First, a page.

King Kong may have been trying to do all of the above.  This has been a wacky week in curvature trading.  It’s not every day you see a 35 year downtrend line broken.  And it’s not every day you see a 6 month fly curve that looks like this.  That is definitely not an equilibrium shape for the curve!  The large buying of EDH9-H0 (which typically has lower volume than the Z contracts), has caused a noticeable depression in the 6mo fly around EDH5, and caused the 6mo fly around EDH9 to surge.  It’s also curious how the 6mo fly around ED11 has stayed depressed.  Whoever has been keeping the ED9-11-13 fly depressed apparently missed the memo on how there has been increased selling around the greens.

The equilibrium shape of the curve depends on what you think of the following:

  • Growth path of the US economy. We did get a strong Employment Report which finally showed an increase in average hourly earnings.  All other things being equal, you would think the Fed is going to be hiking 3-4+ times this year with continued growth and signs of wage pressures.  It is curious that on this move that the Dec meeting (FFX9-F9) is 9bps, while EDZ8-Z9 is 36bps.  You would think a Dec hike should be much more likely than a 2019 hike.
  • Weak equities. A wrench that has been thrown into the curve has been the recent drop in equities.  I’m not saying a 4.1% decline in the S&P after a 7.4% increase in equities to start the year is particularly meaningful.  However, many people think higher rates will cause equities to decline.  It’s just math… the discounted cash flow valuations of equities will be lower if you use a higher rate.  Granted, the markets have been ignoring valuation with all the central bank liquidity.  Higher rates will make asset allocations to fixed income more attractive relatively.  What may be more important though are all the direct and indirect vol sellers out there that could cause an exacerbated move.  A good discussion is in the following podcast: https://www.macrovoices.com/podcasts/MacroVoices-2018-01-25-Chris-Cole.mp3  A fear of a stock crash may have caused increased buying of EDZ9-Z0 (as you would expect the longer end to steepen).  But this would not explain the EDZ8-Z9 or EDH9-H0 buying.   A small equity correction could be healthy for the stock market.  But a larger move could be devastating in the longer term, as many Baby Boomers may have their retirement nest-egg at risk.  If the Fed has to stop hiking because of equities, we could be on the brink of a recession.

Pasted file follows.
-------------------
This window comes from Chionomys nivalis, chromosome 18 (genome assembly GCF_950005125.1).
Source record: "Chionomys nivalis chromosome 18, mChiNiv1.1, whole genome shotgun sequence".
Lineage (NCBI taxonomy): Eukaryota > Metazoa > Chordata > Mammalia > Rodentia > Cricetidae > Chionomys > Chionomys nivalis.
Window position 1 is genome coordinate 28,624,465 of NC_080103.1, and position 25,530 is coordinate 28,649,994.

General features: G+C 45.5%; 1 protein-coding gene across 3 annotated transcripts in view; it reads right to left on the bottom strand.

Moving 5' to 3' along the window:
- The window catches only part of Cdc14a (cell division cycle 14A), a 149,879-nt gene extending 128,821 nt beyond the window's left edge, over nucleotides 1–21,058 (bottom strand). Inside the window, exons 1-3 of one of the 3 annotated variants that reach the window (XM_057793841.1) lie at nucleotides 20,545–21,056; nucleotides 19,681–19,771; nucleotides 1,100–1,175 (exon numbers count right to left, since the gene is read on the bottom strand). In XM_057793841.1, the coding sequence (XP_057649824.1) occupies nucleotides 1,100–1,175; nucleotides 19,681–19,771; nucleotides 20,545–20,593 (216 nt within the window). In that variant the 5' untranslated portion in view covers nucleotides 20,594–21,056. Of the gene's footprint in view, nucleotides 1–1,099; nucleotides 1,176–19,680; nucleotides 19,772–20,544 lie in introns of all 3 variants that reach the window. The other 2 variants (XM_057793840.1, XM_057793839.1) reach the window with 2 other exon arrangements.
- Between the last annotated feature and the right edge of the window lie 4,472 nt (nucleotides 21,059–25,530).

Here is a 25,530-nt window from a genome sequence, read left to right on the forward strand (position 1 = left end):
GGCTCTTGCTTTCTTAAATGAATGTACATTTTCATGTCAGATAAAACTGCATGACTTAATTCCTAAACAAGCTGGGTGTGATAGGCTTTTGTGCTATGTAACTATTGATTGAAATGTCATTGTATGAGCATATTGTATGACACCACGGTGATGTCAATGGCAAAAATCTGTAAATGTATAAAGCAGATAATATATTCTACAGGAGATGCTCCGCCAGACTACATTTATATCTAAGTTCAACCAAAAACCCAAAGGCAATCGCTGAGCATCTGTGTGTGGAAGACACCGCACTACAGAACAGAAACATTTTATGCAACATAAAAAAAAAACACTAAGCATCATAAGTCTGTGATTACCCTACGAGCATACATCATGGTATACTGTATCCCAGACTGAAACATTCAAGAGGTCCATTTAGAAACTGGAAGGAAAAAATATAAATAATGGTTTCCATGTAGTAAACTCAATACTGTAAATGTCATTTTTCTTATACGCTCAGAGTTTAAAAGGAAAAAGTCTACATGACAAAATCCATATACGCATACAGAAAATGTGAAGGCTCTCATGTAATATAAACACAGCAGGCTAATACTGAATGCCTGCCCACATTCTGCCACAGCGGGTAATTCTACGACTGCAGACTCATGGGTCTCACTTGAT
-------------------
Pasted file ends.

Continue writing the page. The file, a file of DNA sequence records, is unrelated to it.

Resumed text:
• Foreign Central Bank activity. There had been speculation earlier in the year that the ECB and BOJ are decreasing stimulus.  So far, we have seen very little indication of it.  The ECB was dovish at their last meeting and the BOJ sounded last week as if they will aggressively defend their ten year target rate.

I discuss the implication of a potential regime change in the Trade Thoughts section.  Any time you get a stop-inducing move, the key is to bend but not break, and focus on the better risk-reward parts of the curve.

[1] This is one of the reasons I am not a big believer of technicals – the ability of larger players to manipulate technicals makes them less useful.